- The seller will also provide disclosures. These are simply known issues with the home, as well as past repairs and upgrades. It can also include potential environmental hazards. The disclosure form is usually provided as an addition to the contract, and the law in Pennsylvania says it must be signed by both the buyer and seller.
- Although the deal is far from final, an attorney or title professional will begin the process for transferring and changing the title.
- Assuming it’s agreed to in the contract, inspections will begin. (Most contracts allow for inspections.) The contract will designate a specific date for completing these inspections. A home inspector will complete their work, then other, more specific inspections can occur. In some contracts, there is additional time for special inspections, such as termite inspections.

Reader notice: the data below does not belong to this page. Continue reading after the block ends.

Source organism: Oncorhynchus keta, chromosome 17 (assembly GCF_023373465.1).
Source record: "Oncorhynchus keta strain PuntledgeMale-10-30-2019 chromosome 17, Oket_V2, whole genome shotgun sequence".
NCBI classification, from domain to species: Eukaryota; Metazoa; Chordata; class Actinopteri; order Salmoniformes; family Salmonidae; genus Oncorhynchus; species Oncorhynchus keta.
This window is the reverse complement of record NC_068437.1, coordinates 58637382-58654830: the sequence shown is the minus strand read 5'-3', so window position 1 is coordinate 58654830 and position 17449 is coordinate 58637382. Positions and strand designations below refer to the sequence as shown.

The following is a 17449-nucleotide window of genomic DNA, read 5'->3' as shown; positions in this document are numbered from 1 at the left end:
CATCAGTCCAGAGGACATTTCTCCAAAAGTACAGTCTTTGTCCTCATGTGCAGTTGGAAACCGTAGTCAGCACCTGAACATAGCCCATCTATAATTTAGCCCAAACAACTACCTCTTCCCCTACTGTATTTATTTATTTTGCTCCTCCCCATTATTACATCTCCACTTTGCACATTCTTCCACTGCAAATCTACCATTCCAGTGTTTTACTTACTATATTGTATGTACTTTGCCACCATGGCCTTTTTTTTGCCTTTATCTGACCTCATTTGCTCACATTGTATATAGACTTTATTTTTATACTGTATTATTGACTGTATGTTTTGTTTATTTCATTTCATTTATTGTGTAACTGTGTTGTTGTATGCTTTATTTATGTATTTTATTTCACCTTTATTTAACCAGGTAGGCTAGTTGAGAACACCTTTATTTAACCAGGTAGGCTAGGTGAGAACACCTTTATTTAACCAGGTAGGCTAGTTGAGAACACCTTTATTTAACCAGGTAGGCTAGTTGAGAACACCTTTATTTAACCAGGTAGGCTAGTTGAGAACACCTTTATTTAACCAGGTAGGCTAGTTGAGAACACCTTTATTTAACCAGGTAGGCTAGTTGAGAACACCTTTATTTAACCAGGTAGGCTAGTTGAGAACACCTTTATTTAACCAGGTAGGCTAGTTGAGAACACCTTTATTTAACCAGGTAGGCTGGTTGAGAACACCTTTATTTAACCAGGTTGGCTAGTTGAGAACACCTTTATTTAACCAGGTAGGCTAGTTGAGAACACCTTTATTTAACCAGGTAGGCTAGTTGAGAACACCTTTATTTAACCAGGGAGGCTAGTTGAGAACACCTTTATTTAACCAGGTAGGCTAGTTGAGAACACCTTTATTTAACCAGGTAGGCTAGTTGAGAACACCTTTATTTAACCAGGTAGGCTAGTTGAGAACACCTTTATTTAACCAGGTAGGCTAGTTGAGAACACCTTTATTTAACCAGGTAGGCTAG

- The inspection results are crucial. At this time, the buyer can request a reduction in sales price or ask the seller to repair any issues. The seller can agree to the request or respond with their own offer. Negotiations continue until an agreement is reached. If an agreement can’t be reached, the buyer may be able to walk away from the deal and recoup their earnest money.
Buying a Home in Pennsylvania, Phase 2: The Mortgage
Most buyers in Pennsylvania and the United States will need a home loan, called a “mortgage” to make their purchase. This phase can take a while, so it’s best to start early. In almost all cases, you can complete Phase 2 (the mortgage) at the same time as Phase 1 (negotiations).